2. First, I want to thank Justice Rucker for his many years of public service, not just at the appellate court level for over 25 years, but also when he served the people of Lake County as a Deputy Prosecutor, City Attorney for Gary, IN, and in private practice in a smaller, highly diverse community with a history of serious economic challenges, ethnic tensions, and recently publicized but apparently long-standing environmental health risks to some of its poorest residents. Congratulations for having the dedication & courage to practice law in areas many in our state might have considered too dangerous or too poor at different points in time. It was also courageous to step into a prominent and highly visible position of public service & respect in the early 1990's, remaining in a position that left you open to state-wide public scrutiny (without any glitches) for over 25 years. Yes, Hoosiers of all backgrounds can take pride in your many years of public service. But people of color who watched your ascent to the highest levels of state government no doubt felt even more as you transcended some real & perhaps some perceived social, economic, academic and professional barriers. You were living proof that, with hard work, dedication & a spirit of public service, a person who shared their same skin tone or came from the same county they grew up in could achieve great success. At the same time, perhaps unknowingly, you helped fellow members of the judiciary, court staff, litigants and the public better understand that differences that are only skin-deep neither define nor limit a person's character, abilities or prospects in life. You also helped others appreciate that people of different races & backgrounds can live and work together peacefully & productively for the greater good of all. Those are truths that didn't have to be written down in court opinions. Anyone paying attention could see that truth lived out every day you devoted to public service. I believe you have been a "trailblazer" in Indiana's legal community and its judiciary. I also embrace your belief that society's needs can be better served when people in positions of governmental power reflect the many complexions of the population that they serve. Whether through greater understanding across the existing racial spectrum or through the removal of some real and some perceived color-based, hope-crushing barriers to life opportunities & success, movement toward a more reflective representation of the population being governed will lead to greater and uninterrupted respect for laws designed to protect all peoples' rights to life, liberty & the pursuit of happiness. Thanks again for a job well-done & for the inevitable positive impact your service has had - and will continue to have - on countless Hoosiers of all backgrounds & colors.

  3. Diversity is important, but with some limitations. For instance, diversity of experience is a great thing that can be very helpful in certain jobs or roles. Diversity of skin color is never important, ever, under any circumstance. To think that skin color changes one single thing about a person is patently racist and offensive. Likewise, diversity of values is useless. Some values are better than others. In the case of a supreme court justice, I actually think diversity is unimportant. The justices are not to impose their own beliefs on rulings, but need to apply the law to the facts in an objective manner.

  4. Have been seeing this wonderful physician for a few years and was one of his patients who told him about what we were being told at CVS. Multiple ones. This was a witch hunt and they shold be ashamed of how patients were treated. Most of all, CVS should be ashamed for what they put this physician through. So thankful he fought back. His office is no "pill mill'. He does drug testing multiple times a year and sees patients a minimum of four times a year.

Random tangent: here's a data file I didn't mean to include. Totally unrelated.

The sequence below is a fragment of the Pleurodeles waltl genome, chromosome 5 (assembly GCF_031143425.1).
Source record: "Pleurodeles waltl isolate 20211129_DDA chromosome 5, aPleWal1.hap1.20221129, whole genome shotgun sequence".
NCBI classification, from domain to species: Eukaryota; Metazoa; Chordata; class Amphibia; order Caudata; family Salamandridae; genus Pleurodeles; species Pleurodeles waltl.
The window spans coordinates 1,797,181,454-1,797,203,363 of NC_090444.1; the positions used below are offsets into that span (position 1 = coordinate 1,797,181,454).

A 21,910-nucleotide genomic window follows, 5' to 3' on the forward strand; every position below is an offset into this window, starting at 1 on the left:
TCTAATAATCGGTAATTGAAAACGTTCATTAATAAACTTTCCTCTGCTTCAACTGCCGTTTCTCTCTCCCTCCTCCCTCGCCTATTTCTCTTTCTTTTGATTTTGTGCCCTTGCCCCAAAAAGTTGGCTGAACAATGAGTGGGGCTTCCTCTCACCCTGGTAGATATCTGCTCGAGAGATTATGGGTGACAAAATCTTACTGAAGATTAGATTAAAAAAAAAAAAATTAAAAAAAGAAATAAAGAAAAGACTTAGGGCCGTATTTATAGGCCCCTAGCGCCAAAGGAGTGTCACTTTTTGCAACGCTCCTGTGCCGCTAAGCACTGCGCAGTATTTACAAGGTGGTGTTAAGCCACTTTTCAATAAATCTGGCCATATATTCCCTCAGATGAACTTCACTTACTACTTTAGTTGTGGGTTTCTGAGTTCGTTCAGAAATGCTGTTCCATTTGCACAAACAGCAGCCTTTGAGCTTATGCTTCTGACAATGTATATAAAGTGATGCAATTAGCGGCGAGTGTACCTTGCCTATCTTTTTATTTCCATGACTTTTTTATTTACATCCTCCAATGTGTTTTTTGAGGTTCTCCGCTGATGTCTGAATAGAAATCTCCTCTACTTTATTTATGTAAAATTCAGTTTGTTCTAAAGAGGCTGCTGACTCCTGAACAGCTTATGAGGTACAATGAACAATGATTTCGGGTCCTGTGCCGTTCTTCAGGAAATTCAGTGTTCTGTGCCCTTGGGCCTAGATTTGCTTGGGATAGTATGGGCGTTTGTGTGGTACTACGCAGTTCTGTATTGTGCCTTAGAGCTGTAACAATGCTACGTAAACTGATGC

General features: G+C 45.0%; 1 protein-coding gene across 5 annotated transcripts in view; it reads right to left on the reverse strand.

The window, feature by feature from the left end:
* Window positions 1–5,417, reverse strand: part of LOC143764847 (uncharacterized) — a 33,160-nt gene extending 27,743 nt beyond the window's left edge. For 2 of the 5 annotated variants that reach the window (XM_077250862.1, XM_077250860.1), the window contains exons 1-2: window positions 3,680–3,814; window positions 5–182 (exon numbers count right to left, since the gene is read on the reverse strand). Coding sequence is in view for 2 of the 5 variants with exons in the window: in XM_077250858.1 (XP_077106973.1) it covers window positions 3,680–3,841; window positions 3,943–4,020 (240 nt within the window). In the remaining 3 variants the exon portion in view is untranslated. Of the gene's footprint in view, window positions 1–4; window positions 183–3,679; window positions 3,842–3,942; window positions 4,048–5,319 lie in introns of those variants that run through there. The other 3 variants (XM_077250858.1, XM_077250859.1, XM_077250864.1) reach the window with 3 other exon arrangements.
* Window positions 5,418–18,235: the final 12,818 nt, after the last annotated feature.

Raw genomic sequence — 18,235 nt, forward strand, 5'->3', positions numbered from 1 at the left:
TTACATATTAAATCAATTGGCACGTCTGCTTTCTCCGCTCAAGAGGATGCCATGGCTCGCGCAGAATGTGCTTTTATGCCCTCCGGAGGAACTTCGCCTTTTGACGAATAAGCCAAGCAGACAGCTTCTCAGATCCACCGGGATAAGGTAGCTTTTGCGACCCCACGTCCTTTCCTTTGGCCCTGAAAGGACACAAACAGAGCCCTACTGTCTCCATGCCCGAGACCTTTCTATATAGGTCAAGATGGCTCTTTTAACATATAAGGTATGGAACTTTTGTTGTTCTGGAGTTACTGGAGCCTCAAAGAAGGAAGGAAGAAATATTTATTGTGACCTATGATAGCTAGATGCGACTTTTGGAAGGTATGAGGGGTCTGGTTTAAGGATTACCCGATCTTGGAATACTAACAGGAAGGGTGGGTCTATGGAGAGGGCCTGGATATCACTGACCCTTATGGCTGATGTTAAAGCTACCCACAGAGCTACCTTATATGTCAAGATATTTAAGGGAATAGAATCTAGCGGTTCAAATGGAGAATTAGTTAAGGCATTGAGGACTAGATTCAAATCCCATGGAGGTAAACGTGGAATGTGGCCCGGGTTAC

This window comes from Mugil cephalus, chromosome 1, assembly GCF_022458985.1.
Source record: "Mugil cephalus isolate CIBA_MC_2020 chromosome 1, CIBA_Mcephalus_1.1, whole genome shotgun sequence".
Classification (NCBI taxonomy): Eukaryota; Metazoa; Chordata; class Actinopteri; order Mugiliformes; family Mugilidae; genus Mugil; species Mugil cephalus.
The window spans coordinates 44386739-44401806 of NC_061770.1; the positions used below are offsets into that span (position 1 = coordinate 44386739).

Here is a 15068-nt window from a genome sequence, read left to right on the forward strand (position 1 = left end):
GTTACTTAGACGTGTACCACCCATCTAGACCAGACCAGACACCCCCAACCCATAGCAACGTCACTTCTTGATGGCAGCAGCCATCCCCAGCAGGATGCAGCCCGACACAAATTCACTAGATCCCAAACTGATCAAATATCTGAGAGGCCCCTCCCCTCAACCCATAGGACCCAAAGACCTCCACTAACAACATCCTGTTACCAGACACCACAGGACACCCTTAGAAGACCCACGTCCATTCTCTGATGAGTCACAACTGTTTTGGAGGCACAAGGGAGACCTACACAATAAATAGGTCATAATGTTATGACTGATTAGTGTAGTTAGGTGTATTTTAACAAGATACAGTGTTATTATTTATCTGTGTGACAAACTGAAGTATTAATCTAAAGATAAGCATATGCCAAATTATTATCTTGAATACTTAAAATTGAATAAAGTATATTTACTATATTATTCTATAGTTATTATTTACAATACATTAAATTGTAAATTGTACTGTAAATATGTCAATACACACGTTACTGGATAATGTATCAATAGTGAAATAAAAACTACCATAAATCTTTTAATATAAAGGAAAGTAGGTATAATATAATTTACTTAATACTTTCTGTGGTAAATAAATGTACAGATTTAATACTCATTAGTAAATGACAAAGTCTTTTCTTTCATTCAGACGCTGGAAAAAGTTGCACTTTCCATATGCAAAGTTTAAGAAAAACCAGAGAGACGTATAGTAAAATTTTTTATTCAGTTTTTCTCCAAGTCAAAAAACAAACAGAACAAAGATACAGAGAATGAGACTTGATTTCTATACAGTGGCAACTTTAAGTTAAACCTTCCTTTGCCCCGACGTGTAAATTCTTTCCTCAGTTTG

5. Brian W, I fear I have not been sufficiently entertaining to bring you back. Here is a real laugh track that just might do it. When one is grabbed by the scruff of his worldview and made to choose between his Confession and his profession ... it is a not a hard choice, given the Confession affects eternity. But then comes the hardship in this world. Imagine how often I hear taunts like yours ... "what, you could not even pass character and fitness after they let you sit and pass their bar exam ... dude, there must really be something wrong with you!" Even one of the Bishop's foremost courtiers said that, when explaining why the RCC refused to stand with me. You want entertaining? How about watching your personal economy crash while you have a wife and five kids to clothe and feed. And you can't because you cannot work, because those demanding you cast off your Confession to be allowed into "their" profession have all the control. And you know that they are wrong, dead wrong, and that even the professional code itself allows your Faithful stand, to wit: "A lawyer may refuse to comply with an obligation imposed by law upon a good faith belief that no valid obligation exists. The provisions of Rule 1.2(d) concerning a good faith challenge to the validity, scope, meaning or application of the law apply to challenges of legal regulation of the practice of law." YET YOU ARE A NONPERSON before the BLE, and will not be heard on your rights or their duties to the law -- you are under tyranny, not law. And so they win in this world, you lose, and you lose even your belief in the rule of law, and demoralization joins poverty, and very troubling thoughts impeaching self worth rush in to fill the void where your career once lived. Thoughts you did not think possible. You find yourself a failure ... in your profession, in your support of your family, in the mirror. And there is little to keep hope alive, because tyranny rules so firmly and none, not the church, not the NGO's, none truly give a damn. Not even a new court, who pay such lip service to justice and ancient role models. You want entertainment? Well if you are on the side of the courtiers running the system that has crushed me, as I suspect you are, then Orwell must be a real riot: "There will be no curiosity, no enjoyment of the process of life. All competing pleasures will be destroyed. But always — do not forget this, Winston — always there will be the intoxication of power, constantly increasing and constantly growing subtler. Always, at every moment, there will be the thrill of victory, the sensation of trampling on an enemy who is helpless. If you want a picture of the future, imagine a boot stamping on a human face — forever." I never thought they would win, I always thought that at the end of the day the rule of law would prevail. Yes, the rule of man's law. Instead power prevailed, so many rules broken by the system to break me. It took years, but, finally, the end that Dr Bowman predicted is upon me, the end that she advised the BLE to take to break me. Ironically, that is the one thing in her far left of center report that the BLE (after stamping, in red ink, on Jan 22) is uninterested in, as that the BLE and ADA office that used the federal statute as a sword now refuses to even dialogue on her dire prediction as to my fate. "C'est la vie" Entertaining enough for you, status quo defender?